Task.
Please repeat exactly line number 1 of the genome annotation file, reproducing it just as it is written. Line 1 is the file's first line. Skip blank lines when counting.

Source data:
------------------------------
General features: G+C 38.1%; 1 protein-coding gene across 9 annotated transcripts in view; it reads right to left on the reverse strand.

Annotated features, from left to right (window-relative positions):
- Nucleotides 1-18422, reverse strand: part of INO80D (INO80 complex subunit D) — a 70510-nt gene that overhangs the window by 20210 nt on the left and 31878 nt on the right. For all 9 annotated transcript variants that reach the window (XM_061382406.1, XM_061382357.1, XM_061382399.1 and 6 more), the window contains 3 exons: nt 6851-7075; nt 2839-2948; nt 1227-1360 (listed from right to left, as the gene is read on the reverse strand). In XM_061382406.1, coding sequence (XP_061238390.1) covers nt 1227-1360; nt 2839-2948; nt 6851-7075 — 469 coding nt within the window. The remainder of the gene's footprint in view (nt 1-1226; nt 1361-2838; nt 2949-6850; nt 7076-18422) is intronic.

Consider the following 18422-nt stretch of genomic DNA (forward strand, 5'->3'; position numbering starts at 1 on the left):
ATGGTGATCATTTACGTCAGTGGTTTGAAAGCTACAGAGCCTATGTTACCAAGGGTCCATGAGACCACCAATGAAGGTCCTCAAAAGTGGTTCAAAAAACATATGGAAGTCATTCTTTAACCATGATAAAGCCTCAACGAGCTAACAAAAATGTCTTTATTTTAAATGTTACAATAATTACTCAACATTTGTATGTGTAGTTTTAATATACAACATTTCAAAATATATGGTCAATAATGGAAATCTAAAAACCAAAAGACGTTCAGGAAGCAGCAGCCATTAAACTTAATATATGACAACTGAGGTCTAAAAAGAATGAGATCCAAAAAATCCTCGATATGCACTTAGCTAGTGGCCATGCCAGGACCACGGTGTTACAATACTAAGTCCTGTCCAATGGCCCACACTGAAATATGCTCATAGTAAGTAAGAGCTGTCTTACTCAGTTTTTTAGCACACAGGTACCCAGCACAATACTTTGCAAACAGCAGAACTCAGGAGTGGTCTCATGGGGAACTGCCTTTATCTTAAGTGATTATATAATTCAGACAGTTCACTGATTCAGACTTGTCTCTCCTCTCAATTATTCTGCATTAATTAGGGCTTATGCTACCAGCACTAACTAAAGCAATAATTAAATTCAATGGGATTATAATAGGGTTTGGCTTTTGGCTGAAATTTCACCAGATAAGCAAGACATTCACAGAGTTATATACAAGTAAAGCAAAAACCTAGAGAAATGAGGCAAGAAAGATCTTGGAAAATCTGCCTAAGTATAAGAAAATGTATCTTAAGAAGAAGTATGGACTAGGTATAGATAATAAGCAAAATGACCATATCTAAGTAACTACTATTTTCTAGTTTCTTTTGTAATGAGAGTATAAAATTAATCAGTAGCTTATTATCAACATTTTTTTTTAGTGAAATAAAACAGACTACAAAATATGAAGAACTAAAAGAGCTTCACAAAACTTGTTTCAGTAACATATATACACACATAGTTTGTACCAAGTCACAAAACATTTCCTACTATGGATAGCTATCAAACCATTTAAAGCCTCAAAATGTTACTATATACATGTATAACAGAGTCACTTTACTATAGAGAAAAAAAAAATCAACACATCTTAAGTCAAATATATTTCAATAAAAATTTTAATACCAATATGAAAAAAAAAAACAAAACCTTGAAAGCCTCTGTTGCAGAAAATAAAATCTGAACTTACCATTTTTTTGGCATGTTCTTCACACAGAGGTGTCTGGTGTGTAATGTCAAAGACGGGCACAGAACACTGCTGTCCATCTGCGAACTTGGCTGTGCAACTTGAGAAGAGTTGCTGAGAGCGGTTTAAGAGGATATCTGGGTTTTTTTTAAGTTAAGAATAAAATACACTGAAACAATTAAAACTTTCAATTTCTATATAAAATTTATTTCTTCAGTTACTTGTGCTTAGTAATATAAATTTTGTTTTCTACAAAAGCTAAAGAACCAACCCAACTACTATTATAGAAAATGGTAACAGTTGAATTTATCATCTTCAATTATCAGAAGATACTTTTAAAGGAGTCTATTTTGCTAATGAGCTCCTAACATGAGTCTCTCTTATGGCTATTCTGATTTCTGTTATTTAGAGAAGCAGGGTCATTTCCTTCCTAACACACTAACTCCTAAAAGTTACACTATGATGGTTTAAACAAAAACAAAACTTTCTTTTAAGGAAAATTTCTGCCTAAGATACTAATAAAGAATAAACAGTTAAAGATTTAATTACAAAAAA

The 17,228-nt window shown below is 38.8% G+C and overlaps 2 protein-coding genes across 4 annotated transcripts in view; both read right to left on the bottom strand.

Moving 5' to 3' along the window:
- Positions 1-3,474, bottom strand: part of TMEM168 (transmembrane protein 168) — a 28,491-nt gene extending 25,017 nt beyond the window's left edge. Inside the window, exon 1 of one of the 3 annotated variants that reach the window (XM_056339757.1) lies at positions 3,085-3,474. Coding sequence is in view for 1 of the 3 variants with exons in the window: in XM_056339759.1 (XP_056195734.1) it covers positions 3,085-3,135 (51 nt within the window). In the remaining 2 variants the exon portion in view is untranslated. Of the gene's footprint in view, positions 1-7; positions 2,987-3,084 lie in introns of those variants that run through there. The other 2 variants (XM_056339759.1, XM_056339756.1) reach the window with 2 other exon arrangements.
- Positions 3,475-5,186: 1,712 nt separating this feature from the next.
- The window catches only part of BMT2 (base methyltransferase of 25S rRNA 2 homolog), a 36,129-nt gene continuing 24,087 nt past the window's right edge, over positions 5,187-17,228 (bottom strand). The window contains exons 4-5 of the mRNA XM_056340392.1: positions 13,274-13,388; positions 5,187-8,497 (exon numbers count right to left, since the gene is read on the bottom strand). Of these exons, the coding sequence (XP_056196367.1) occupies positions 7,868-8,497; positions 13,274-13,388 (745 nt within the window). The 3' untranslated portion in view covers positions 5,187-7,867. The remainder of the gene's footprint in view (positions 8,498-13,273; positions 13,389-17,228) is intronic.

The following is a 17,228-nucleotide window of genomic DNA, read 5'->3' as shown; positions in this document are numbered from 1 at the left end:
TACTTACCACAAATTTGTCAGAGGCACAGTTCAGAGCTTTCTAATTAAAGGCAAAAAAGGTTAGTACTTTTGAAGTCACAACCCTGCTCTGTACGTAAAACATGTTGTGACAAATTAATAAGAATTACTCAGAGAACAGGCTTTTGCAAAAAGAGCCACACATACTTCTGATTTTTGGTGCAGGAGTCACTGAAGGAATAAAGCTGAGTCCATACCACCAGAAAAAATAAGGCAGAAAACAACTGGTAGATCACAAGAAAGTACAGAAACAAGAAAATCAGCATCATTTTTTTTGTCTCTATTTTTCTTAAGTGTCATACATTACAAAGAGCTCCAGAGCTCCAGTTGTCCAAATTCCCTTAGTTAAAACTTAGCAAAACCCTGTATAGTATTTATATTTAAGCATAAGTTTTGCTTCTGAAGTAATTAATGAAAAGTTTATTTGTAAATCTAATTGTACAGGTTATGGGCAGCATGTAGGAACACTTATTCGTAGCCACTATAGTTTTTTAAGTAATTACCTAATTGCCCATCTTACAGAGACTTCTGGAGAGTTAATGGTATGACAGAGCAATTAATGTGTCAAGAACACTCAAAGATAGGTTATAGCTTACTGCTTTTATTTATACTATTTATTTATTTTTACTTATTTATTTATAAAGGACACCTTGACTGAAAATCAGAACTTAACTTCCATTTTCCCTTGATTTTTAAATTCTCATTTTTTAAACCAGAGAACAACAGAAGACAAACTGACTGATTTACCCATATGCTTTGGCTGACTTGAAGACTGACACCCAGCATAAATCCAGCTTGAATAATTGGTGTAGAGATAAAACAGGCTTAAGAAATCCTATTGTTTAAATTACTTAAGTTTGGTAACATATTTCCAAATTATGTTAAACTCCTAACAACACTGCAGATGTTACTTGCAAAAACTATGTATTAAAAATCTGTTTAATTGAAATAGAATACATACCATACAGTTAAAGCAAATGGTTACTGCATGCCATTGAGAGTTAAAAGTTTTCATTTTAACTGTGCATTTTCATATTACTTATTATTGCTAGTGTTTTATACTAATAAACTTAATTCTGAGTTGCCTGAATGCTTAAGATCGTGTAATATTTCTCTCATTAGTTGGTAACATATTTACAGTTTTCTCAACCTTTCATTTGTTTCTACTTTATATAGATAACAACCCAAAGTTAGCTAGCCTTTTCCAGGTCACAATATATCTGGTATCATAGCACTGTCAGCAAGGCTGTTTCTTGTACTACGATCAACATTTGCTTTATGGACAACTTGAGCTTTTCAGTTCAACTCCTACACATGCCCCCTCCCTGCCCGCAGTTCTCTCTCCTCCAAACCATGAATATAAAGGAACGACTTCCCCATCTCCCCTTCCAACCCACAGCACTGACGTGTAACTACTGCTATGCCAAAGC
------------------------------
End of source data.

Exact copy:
General features: G+C 38.1%; 1 protein-coding gene across 9 annotated transcripts in view; it reads right to left on the reverse strand.